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Short Selling and the Weekend Effect in Nasdaq Stock Returns


  • Stephen E. Christophe
  • Michael G. Ferri
  • James J. Angel


We examine daily short selling of Nasdaq stocks to explore whether speculative short selling causes a significant portion of the weekend effect in returns. We identify a weekend effect in speculative short selling whereby it constitutes a larger percentage of trading volume on Mondays versus Fridays. We find an opposite effect in dealer short selling, consistent with market makers adding liquidity and stability. Our main finding is that speculative short selling does not explain an economically meaningful portion of the weekend effect in returns, even among the firms most that are most actively shorted. This finding contradicts some prior studies. Copyright (c) 2009, The Eastern Finance Association.

Suggested Citation

  • Stephen E. Christophe & Michael G. Ferri & James J. Angel, 2009. "Short Selling and the Weekend Effect in Nasdaq Stock Returns," The Financial Review, Eastern Finance Association, vol. 44(1), pages 31-57, February.
  • Handle: RePEc:bla:finrev:v:44:y:2009:i:1:p:31-57

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    Cited by:

    1. Yan, Zhipeng & Cheng, Lee-Young & Zhao, Yan & Huang, Chung-Yuan, 2016. "Daily short covering activity and the weekend effect: Evidence from Taiwan," Pacific-Basin Finance Journal, Elsevier, vol. 36(C), pages 166-184.
    2. Guglielmo Maria Caporale & Luis Gil-Alana & Alex Plastun & Inna Makarenko, 2014. "The Weekend Effect: A Trading Robot and Fractional Integration Analysis," Discussion Papers of DIW Berlin 1386, DIW Berlin, German Institute for Economic Research.
    3. Kazemi, Hossein S. & Zhai, Weili & He, Jibao & Cai, Jinghan, 2013. "Stock Market Volatility, Speculative Short Sellers and Weekend Effect: International Evidence," MPRA Paper 54185, University Library of Munich, Germany, revised 15 Jul 2013.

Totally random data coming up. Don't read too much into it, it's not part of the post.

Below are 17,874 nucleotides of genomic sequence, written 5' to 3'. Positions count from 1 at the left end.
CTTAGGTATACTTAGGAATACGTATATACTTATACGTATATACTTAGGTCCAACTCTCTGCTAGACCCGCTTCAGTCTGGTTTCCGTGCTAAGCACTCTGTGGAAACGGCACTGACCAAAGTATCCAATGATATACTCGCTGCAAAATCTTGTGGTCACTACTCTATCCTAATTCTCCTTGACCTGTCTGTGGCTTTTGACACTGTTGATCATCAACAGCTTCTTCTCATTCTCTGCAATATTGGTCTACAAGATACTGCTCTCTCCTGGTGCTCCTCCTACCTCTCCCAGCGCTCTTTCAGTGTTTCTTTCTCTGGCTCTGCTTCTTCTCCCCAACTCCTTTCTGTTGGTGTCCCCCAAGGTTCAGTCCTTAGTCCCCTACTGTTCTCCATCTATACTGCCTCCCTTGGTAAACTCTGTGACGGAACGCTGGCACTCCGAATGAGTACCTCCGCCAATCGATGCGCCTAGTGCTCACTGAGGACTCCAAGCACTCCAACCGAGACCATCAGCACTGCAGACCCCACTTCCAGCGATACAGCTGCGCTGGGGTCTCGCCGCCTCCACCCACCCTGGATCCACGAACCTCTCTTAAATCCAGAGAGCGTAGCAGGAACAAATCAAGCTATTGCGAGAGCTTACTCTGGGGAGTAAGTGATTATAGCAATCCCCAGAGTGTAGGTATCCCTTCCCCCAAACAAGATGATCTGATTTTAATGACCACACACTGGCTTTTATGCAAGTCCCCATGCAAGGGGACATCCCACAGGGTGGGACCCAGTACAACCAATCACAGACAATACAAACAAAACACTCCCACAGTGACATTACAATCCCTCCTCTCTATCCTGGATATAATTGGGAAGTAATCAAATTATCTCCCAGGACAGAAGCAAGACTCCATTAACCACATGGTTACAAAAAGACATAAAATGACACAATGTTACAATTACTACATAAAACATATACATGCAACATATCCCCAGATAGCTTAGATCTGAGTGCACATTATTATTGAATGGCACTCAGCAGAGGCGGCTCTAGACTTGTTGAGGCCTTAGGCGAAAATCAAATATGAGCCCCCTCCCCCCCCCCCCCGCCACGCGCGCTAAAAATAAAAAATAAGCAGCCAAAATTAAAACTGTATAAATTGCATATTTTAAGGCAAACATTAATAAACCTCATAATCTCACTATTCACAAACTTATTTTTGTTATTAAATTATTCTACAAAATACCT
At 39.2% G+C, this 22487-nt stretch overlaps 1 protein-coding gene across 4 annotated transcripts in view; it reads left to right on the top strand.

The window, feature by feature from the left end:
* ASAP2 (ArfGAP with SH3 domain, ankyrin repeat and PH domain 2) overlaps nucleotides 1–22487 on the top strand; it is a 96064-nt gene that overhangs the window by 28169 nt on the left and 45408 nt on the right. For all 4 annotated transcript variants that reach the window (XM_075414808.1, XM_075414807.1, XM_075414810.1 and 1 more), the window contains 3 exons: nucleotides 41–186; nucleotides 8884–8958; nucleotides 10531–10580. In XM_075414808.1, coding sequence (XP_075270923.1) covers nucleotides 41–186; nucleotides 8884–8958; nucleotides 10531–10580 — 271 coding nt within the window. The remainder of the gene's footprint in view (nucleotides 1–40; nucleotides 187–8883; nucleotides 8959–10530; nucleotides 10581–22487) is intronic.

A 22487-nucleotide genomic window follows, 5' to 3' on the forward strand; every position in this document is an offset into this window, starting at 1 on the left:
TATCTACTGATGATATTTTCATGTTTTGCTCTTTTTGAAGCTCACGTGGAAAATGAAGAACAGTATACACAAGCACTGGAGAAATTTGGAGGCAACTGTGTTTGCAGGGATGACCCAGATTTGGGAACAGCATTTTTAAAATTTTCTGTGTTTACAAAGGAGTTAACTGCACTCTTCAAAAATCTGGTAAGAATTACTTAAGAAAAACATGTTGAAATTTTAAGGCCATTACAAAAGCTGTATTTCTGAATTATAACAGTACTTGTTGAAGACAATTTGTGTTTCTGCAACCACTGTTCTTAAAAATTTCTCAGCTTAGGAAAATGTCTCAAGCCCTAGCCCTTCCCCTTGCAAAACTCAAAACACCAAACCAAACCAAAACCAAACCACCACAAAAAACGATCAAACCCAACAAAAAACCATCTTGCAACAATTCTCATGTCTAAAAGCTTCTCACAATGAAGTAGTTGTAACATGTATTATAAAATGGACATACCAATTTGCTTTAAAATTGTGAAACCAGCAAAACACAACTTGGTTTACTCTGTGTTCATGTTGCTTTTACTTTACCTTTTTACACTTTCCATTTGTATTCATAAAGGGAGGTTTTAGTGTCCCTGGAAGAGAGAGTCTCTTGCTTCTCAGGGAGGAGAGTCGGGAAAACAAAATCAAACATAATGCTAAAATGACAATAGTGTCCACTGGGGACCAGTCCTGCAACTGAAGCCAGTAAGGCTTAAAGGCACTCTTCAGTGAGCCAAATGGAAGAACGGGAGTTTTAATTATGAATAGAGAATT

4. Bartley R. Danielsen & Robert A. Van Ness & Richard S. Warr, 2009. "Single Stock Futures as a Substitute for Short Sales: Evidence from Microstructure Data," Journal of Business Finance & Accounting, Wiley Blackwell, vol. 36(9-10), pages 1273-1293.
    5. Marco Valerio Geraci & Tomas Garbaravicius & David Veredas, 2016. "Short Selling in the Tails," Working Papers ECARES ECARES 2016-30, ULB -- Universite Libre de Bruxelles.
    6. Jinghan Cai & Jibao He & Le Xia & Weili Zhai, 2017. "Weekend Effect and Short Sales: Evidence from Hong Kong," International Journal of Economics and Financial Research, Academic Research Publishing Group, vol. 3(2), pages 8-18, 02-2017.
    7. repec:eee:finmar:v:33:y:2017:i:c:p:124-142 is not listed on IDEAS
    8. Gao, Pengjie & Hao, Jia & Kalcheva, Ivalina & Ma, Tongshu, 2015. "Short sales and the weekend effect—Evidence from a natural experiment," Journal of Financial Markets, Elsevier, vol. 26(C), pages 85-102.
    9. James Philpot & Craig A. Peterson, 2011. "A brief history and recent developments in day-of-the-week effect literature," Managerial Finance, Emerald Group Publishing, vol. 37(9), pages 808-816, August.
    10. Huang, MeiChi & Wu, Chih-Chiang & Liu, Shih-Min & Wu, Chang-Che, 2016. "Facts or fates of investors' losses during crises? Evidence from REIT-stock volatility and tail dependence structures," International Review of Economics & Finance, Elsevier, vol. 42(C), pages 54-71.
    11. Blau, Benjamin M. & Van Ness, Bonnie F. & Van Ness, Robert A., 2009. "Information and trade sizes: The case of short sales," The Quarterly Review of Economics and Finance, Elsevier, vol. 49(4), pages 1371-1388, November.

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